The first edition of the Billie Jean King (formerly Fed) Cup Finals – with its one-location, one-day, best two-out-of-three matches format – begins Monday in Prague with notable absences among the top players from many of the 12 countries.
It’s unfortunate but not unexpected in these COVID-19 pandemic times. Canada, without its two top-ranked players – No. 22 Bianca Andreescu and No. 26 Leylah Fernandez – is not an exception. Belarus is without No. 2 Aryna Sabalenka and No. 27 Victoria Azarenka, Spain without No. 5 Garbine Muguruza and No. 13 Paula Badosa and the USA without No. 15 Sofia Kenin and No. 21 Jessica Pegula.
The host, 11-time champion (five as Czechoslovakia) Czechs will have their second player in No. 4-ranked Barbora Krejcikova but are missing No. 3 Karolina Pliskova and No. 17 Petra Kvitova. As well the two players who headlined the last (2019) BJK Cup Finals in Perth, No. 92 Kristina Mladenovic (who contributed to all three points in France’s third BJK Cup victory), and No. 1 ranked Ashleigh Barty, are also not in Prague.
Those absent have chosen not to play for professional and personal reasons, and interim Canadian captain Sylvain Bruneau understands. “I think it’s been a difficult year for everyone,” he said. “The conditions on the tour with the bubbles and everything – I know a lot of players found it tough to be in the bubbles and quarantines. I think a lot of them wanted to have closure on the year, hoping that 2022 will be easier. It’s too bad because the new format is really interesting, but at the same time I understand how things are.”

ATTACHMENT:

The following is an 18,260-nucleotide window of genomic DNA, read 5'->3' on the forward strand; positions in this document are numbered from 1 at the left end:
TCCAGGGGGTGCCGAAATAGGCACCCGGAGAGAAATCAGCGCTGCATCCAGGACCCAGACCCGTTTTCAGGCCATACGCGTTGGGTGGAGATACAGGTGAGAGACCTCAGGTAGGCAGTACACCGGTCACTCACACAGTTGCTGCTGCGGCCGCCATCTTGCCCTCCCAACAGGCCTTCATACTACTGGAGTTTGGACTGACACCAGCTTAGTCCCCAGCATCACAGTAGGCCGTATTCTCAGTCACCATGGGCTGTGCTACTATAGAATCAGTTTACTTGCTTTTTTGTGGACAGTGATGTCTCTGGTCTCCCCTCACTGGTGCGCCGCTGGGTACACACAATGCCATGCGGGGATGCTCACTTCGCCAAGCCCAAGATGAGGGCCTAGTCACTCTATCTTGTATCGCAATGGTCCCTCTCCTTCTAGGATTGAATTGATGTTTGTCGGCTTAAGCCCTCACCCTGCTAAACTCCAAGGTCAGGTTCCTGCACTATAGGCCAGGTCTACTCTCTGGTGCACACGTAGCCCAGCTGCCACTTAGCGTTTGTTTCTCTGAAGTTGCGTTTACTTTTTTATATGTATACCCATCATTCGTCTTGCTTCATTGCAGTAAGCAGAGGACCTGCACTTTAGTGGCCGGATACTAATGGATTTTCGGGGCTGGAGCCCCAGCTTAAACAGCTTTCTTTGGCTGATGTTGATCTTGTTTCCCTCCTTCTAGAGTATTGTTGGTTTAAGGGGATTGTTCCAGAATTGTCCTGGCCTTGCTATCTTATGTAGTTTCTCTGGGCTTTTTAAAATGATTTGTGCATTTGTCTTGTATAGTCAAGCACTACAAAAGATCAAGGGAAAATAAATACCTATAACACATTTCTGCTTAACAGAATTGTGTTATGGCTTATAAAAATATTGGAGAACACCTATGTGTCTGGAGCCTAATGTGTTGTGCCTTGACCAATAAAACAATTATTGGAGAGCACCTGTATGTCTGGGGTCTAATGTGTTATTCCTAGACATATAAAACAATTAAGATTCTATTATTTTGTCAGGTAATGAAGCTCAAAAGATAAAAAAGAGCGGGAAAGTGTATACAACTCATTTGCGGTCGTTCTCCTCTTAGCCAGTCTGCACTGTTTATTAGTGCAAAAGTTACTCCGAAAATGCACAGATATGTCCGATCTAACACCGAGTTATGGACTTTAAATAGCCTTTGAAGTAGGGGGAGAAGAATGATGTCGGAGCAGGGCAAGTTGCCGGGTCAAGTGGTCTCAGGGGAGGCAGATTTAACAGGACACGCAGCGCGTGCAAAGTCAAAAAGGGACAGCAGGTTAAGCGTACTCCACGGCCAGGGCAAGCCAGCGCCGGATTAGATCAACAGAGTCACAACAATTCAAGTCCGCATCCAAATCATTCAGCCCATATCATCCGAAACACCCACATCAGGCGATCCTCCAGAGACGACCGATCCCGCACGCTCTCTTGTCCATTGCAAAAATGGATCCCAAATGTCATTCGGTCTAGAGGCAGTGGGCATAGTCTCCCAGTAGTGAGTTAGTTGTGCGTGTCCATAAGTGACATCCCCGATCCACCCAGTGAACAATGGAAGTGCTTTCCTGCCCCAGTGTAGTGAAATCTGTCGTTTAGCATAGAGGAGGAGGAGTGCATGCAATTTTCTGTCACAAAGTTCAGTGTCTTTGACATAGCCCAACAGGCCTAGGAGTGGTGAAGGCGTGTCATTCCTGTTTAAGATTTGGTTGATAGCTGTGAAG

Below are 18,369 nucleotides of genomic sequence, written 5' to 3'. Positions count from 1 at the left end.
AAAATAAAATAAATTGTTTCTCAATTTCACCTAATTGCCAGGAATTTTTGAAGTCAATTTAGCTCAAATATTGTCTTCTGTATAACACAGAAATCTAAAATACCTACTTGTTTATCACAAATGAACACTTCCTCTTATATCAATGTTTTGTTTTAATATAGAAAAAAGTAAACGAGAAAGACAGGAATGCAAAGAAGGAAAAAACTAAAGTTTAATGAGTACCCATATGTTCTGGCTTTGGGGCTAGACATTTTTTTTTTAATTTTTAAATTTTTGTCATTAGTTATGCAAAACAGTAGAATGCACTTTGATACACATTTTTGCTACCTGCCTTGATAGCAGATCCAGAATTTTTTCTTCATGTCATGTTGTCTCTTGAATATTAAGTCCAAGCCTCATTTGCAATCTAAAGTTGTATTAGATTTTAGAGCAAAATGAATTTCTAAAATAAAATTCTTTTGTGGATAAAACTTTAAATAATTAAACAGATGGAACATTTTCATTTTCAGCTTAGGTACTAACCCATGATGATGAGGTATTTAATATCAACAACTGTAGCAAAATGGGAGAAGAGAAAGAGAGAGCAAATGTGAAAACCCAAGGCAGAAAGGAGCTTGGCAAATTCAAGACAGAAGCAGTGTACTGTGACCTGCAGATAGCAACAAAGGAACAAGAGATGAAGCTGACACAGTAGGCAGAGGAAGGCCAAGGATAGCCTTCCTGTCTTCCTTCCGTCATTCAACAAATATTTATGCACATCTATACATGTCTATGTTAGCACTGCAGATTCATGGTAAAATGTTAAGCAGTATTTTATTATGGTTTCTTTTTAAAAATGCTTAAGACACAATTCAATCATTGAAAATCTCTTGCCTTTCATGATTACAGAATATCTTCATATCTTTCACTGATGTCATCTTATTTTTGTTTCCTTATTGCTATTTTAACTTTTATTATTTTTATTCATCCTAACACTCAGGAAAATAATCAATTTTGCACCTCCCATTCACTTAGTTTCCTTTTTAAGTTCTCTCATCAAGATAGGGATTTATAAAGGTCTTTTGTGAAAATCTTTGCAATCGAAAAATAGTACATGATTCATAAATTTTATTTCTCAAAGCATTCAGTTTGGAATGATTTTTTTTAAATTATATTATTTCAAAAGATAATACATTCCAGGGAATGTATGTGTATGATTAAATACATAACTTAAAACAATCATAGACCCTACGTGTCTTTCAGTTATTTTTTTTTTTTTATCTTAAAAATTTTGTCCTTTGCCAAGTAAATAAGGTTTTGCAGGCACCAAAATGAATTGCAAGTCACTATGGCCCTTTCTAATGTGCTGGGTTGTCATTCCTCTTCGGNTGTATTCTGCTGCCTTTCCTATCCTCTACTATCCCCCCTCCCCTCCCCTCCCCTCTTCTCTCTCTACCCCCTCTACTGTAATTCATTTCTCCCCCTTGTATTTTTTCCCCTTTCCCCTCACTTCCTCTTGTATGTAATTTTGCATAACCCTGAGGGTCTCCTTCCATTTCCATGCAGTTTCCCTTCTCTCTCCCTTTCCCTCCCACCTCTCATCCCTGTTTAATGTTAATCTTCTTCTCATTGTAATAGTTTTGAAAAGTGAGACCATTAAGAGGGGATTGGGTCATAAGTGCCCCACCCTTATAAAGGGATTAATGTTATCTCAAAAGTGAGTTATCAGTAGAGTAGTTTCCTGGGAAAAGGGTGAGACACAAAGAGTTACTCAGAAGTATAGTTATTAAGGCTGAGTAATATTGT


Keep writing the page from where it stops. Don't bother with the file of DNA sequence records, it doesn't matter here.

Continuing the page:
Speaking from a player standpoint, Rebecca Marino, Canada’s top-ranked (No. 147) team member, said, “I think we’re all understanding of everyone’s schedule. From my perspective, I really respect the decisions that a lot of the top players are making, even my teammates are making. They have to do what’s right for them and their health. It means there’s opportunities for us to play and there’s a lot of depth in the women’s game, so we’re going to have a lot of top-tier matches regardless of who’s on what team. I really hope people tune in – it’ll be exciting to see how we can do against all these other great nations.”
The new format also means the teams don’t name their players for the two opening singles until an hour before the matches begin, unlike with the former formal draw ceremony the day preceding the start of play. Marino will likely face France’s top player, No. 60-ranked Alizé Cornet, in a match-up of the countries’ No. 1 players. That follows the day’s opening match featuring the respective No. 2 players.
The 31-year-old Cornet is known to be temperamental and combative on court, but that possibility doesn’t faze Marino. “It doesn’t matter to me,” the 30-year-old Vancouverite smiled. “You come up against all sorts. It’s kind of fun when there’s a little bit of drama on the other side, it means you’re doing something right.”
Whether it’s against Cornet or No. 74 Caroline Garcia or even No. 78 Clara Burel, the 6-foot Marino will attempt to impose her power game indoors on the medium-paced surface. “I often think that I want to be able to hold my serve every single time,” she said, “so that when the other girl starts to serve the pressure’s on her – a little bit like the men’s game. You expect the men to always constantly hold serve, and I want to model myself after that.”
For inspiration, she can draw on a big win in BJK Cup in April when she defeated No. 87-ranked Nina Stojanovic in Canada’s 4-0 sweep of Serbia in Kraljevo as well as her fine showing at the National Bank Open in Montreal in August where she upset No. 26-ranked Madison Keys and No. 31 Badosa.
While Marino has had a busy year, Canada’s likely No. 2 singles player, Francoise Abanda, who had COVID-19, did not play at all between March and July. “There were a few things that happened that meant I couldn’t play,” she explained on Saturday. When she came back she played well in the National Bank Open qualifying in Montreal – losing 7-6(5), 6-4 to No. 63-ranked Garcia.